Microfluidics-based fabrication of cell-laden hydrogel microfibers for potential applications in tissue engineering

Wang, Gen and Jia, Luanluan and Han, Fengxuan and Wang, Jiayuan and Yu, Li and Yu, Yingkang and Turnbull, Gareth and Guo, Mingyu and Shu, Wenmiao and Li, Bin (2019) Microfluidics-based fabrication of cell-laden hydrogel microfibers for potential applications in tissue engineering. Molecules, 24 (8). 1633. ISSN 1420-3049

[thumbnail of Wang-etal-Molecules-2019-Microfluidics-based-fabrication-of-cell-laden-hydrogel-microfibers]
Text (Wang-etal-Molecules-2019-Microfluidics-based-fabrication-of-cell-laden-hydrogel-microfibers)
Final Published Version
License: Creative Commons Attribution 4.0 logo

Download (5MB)| Preview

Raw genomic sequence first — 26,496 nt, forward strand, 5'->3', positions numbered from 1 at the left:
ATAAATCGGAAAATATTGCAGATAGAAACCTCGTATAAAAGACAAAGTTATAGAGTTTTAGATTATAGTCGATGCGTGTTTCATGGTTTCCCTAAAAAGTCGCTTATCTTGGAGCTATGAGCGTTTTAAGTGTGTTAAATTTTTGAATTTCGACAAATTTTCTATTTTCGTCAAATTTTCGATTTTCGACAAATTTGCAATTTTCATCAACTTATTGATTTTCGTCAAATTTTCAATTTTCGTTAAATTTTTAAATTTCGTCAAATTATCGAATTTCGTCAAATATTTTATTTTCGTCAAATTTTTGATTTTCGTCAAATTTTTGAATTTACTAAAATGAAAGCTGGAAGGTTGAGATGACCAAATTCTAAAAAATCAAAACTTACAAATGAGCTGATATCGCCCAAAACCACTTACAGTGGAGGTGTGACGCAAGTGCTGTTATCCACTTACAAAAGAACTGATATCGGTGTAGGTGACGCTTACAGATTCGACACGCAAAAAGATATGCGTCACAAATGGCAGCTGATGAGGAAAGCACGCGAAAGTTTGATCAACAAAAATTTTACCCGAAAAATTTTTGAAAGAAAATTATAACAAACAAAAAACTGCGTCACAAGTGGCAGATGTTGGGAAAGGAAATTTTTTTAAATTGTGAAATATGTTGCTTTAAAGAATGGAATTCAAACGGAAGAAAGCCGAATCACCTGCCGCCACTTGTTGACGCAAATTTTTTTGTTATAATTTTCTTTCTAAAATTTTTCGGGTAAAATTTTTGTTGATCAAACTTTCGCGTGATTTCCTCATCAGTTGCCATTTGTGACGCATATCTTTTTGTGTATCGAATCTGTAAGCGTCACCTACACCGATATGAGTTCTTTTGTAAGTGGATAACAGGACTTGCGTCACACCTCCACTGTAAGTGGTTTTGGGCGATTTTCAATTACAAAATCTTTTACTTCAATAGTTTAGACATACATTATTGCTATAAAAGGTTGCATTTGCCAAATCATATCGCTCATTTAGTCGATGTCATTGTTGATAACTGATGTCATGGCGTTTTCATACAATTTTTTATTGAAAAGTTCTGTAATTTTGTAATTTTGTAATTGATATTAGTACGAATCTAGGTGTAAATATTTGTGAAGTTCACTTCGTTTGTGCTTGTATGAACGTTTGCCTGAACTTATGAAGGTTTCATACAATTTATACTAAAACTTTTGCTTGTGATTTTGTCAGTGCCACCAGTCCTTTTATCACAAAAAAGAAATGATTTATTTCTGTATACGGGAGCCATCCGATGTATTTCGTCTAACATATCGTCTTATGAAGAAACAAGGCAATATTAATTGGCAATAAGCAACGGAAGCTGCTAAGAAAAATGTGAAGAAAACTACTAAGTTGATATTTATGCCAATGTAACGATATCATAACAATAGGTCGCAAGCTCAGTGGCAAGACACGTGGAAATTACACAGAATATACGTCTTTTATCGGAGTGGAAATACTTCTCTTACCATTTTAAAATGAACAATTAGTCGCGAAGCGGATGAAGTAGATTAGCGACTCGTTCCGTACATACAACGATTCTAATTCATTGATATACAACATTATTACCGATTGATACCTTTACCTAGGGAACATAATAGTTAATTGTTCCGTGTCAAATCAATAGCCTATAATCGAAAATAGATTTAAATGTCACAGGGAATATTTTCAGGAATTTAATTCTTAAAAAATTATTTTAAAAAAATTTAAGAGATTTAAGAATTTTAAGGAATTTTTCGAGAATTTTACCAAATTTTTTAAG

Fibrous hydrogel scaffolds have recently attracted increasing attention for tissue engineering applications. While a number of approaches have been proposed for fabricating microfibers, it remains difficult for current methods to produce materials that meet the essential requirements of being simple, flexible and bio-friendly. It is especially challenging to prepare cell-laden microfibers which have different structures to meet the needs of various applications using a simple device. In this study, we developed a facile two-flow microfluidic system, through which cell-laden hydrogel microfibers with various structures could be easily prepared in one step. Aiming to meet different tissue engineering needs, several types of microfibers with different structures, including single-layer, double-layer and hollow microfibers, have been prepared using an alginate-methacrylated gelatin composite hydrogel by merely changing the inner and outer fluids. Cell-laden single-layer microfibers were obtained by subsequently seeding mouse embryonic osteoblast precursor cells (MC3T3-E1) cells on the surface of the as-prepared microfibers. Cell-laden double-layer and hollow microfibers were prepared by directly encapsulating MC3T3-E1 cells or human umbilical vein endothelial cells (HUVECs) in the cores of microfibers upon their fabrication. Prominent proliferation of cells happened in all cell-laden single-layer, double-layer and hollow microfibers, implying potential applications for them in tissue engineering.